Our body is full of vital fluids that regulate functions within it. It was previously thought that the imbalance between those fluids is the basis of all diseases, which was called the theory of the four humors, but it has long been disproved. However, it is a fact that they hold significant importance in diseases. Bile is among the four and the system that helps in its formation and excretion is known as the hepatobiliary system.
What is Bile?
Bile is a viscid liquid that is secreted by liver cells, also known as hepatocytes. It consists of bile salts and acids which result from the breakdown of hemoglobin, the main protein of red blood cells. Bile then flows through the bile ducts and into the small intestines, the longest part of our gastrointestinal system.
Bile Canalicular System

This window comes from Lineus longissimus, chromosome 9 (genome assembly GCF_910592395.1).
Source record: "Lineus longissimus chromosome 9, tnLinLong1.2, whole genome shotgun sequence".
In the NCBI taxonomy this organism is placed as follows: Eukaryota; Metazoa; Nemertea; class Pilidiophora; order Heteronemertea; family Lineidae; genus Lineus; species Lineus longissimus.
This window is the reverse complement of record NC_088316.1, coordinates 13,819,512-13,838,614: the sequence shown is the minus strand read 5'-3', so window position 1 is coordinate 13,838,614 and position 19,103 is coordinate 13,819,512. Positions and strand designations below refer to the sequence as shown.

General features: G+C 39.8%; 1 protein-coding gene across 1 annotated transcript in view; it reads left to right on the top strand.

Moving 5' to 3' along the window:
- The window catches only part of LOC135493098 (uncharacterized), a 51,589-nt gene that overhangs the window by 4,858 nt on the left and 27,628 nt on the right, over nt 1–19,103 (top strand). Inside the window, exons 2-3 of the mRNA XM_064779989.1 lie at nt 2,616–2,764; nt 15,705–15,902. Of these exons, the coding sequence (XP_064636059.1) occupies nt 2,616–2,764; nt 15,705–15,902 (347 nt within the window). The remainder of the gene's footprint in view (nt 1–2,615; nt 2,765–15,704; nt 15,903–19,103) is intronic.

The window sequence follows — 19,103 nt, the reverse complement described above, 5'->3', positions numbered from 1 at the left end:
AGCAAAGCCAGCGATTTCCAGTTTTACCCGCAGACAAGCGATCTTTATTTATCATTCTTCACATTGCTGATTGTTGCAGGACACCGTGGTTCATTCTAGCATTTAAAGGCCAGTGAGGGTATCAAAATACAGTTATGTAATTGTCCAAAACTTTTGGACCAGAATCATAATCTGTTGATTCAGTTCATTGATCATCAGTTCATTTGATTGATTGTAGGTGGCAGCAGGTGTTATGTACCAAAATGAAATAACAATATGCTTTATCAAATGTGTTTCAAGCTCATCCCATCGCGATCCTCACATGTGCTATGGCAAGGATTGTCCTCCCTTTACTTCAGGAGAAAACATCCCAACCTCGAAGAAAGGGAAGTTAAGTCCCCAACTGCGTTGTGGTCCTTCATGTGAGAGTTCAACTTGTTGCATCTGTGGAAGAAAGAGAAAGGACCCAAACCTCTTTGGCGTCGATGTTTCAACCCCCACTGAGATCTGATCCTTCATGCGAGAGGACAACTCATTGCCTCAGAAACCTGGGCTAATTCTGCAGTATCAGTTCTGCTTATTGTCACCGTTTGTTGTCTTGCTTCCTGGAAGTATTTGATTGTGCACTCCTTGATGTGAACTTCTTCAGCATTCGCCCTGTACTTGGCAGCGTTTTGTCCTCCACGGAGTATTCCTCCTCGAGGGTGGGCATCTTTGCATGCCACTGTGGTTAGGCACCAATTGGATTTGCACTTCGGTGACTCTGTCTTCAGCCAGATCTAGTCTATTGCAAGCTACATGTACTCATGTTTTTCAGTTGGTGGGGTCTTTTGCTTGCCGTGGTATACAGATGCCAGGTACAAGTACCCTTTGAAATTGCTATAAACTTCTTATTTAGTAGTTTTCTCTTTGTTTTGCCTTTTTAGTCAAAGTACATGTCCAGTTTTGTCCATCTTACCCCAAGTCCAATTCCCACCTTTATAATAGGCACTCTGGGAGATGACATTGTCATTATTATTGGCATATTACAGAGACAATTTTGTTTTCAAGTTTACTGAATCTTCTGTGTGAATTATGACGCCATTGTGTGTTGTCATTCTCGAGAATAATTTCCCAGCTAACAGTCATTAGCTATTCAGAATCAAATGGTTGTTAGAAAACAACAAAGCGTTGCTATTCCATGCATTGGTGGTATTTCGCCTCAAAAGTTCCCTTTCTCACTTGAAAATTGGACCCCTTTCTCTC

When liver cells secrete bile, it starts flowing in the small canaliculi that originate between liver cells. These small canaliculi then form larger canals and then ductules and ducts. This ends up forming two large bile ducts known as the right and left hepatic ducts and then the common bile duct.
The gall bladder is a sac-like organ that is found under the liver, and its main function is to store bile. Bile flows out of the gall bladder through a duct called the cystic duct and then into the common bile duct. The common bile duct is the main outflow of bile, and its obstruction can cause jaundice.